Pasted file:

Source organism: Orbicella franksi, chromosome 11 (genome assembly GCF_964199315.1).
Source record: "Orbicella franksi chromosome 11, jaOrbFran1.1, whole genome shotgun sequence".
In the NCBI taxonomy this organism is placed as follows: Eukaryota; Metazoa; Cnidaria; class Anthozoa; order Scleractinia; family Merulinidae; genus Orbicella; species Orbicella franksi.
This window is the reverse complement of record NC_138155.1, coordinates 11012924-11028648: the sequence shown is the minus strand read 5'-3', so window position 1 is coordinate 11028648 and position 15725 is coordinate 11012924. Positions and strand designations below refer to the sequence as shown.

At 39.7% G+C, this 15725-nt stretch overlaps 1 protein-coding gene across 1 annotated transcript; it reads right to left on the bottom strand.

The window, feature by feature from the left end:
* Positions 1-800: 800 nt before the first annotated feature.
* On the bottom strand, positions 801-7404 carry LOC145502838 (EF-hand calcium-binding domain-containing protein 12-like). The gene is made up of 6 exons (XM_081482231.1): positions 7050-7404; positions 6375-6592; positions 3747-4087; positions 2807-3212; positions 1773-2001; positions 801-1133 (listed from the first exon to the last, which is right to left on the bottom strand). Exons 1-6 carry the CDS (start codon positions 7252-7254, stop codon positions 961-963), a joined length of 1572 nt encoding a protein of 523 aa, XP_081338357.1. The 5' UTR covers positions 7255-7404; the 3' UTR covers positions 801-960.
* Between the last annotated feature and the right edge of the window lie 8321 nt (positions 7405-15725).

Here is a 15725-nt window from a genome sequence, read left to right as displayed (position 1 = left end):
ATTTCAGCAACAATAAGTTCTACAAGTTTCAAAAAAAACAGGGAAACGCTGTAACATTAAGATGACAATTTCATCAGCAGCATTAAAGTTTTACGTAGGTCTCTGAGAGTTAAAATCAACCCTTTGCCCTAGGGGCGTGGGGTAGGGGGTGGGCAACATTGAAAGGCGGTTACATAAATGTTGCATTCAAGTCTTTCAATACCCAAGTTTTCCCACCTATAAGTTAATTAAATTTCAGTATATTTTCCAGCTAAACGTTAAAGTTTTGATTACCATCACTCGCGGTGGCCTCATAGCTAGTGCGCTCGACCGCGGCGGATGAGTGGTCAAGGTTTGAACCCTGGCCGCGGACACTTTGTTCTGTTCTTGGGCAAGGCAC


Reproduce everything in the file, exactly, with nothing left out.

Source organism: Orbicella franksi, chromosome 11 (genome assembly GCF_964199315.1).
Source record: "Orbicella franksi chromosome 11, jaOrbFran1.1, whole genome shotgun sequence".
In the NCBI taxonomy this organism is placed as follows: Eukaryota; Metazoa; Cnidaria; class Anthozoa; order Scleractinia; family Merulinidae; genus Orbicella; species Orbicella franksi.
This window is the reverse complement of record NC_138155.1, coordinates 11012924-11028648: the sequence shown is the minus strand read 5'-3', so window position 1 is coordinate 11028648 and position 15725 is coordinate 11012924. Positions and strand designations below refer to the sequence as shown.

At 39.7% G+C, this 15725-nt stretch overlaps 1 protein-coding gene across 1 annotated transcript; it reads right to left on the bottom strand.

The window, feature by feature from the left end:
* Positions 1-800: 800 nt before the first annotated feature.
* On the bottom strand, positions 801-7404 carry LOC145502838 (EF-hand calcium-binding domain-containing protein 12-like). The gene is made up of 6 exons (XM_081482231.1): positions 7050-7404; positions 6375-6592; positions 3747-4087; positions 2807-3212; positions 1773-2001; positions 801-1133 (listed from the first exon to the last, which is right to left on the bottom strand). Exons 1-6 carry the CDS (start codon positions 7252-7254, stop codon positions 961-963), a joined length of 1572 nt encoding a protein of 523 aa, XP_081338357.1. The 5' UTR covers positions 7255-7404; the 3' UTR covers positions 801-960.
* Between the last annotated feature and the right edge of the window lie 8321 nt (positions 7405-15725).

Here is a 15725-nt window from a genome sequence, read left to right as displayed (position 1 = left end):
ATTTCAGCAACAATAAGTTCTACAAGTTTCAAAAAAAACAGGGAAACGCTGTAACATTAAGATGACAATTTCATCAGCAGCATTAAAGTTTTACGTAGGTCTCTGAGAGTTAAAATCAACCCTTTGCCCTAGGGGCGTGGGGTAGGGGGTGGGCAACATTGAAAGGCGGTTACATAAATGTTGCATTCAAGTCTTTCAATACCCAAGTTTTCCCACCTATAAGTTAATTAAATTTCAGTATATTTTCCAGCTAAACGTTAAAGTTTTGATTACCATCACTCGCGGTGGCCTCATAGCTAGTGCGCTCGACCGCGGCGGATGAGTGGTCAAGGTTTGAACCCTGGCCGCGGACACTTTGTTCTGTTCTTGGGCAAGGCAC